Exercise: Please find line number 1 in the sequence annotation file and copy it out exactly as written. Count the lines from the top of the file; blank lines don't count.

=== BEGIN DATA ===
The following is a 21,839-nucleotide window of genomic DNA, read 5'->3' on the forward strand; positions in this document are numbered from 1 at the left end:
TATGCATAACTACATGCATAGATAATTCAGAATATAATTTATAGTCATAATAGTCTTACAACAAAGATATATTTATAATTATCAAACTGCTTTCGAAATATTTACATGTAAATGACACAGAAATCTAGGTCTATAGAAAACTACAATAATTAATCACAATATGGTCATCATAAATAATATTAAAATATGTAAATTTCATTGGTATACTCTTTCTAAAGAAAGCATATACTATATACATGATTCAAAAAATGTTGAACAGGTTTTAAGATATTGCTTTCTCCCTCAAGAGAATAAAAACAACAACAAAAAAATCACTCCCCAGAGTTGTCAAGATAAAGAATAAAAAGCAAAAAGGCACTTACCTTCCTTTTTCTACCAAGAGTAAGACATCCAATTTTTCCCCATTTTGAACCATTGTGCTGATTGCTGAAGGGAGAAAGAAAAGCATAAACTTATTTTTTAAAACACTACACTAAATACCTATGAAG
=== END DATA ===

The following is a 21,839-nucleotide window of genomic DNA, read 5'->3' on the forward strand; positions in this document are numbered from 1 at the left end: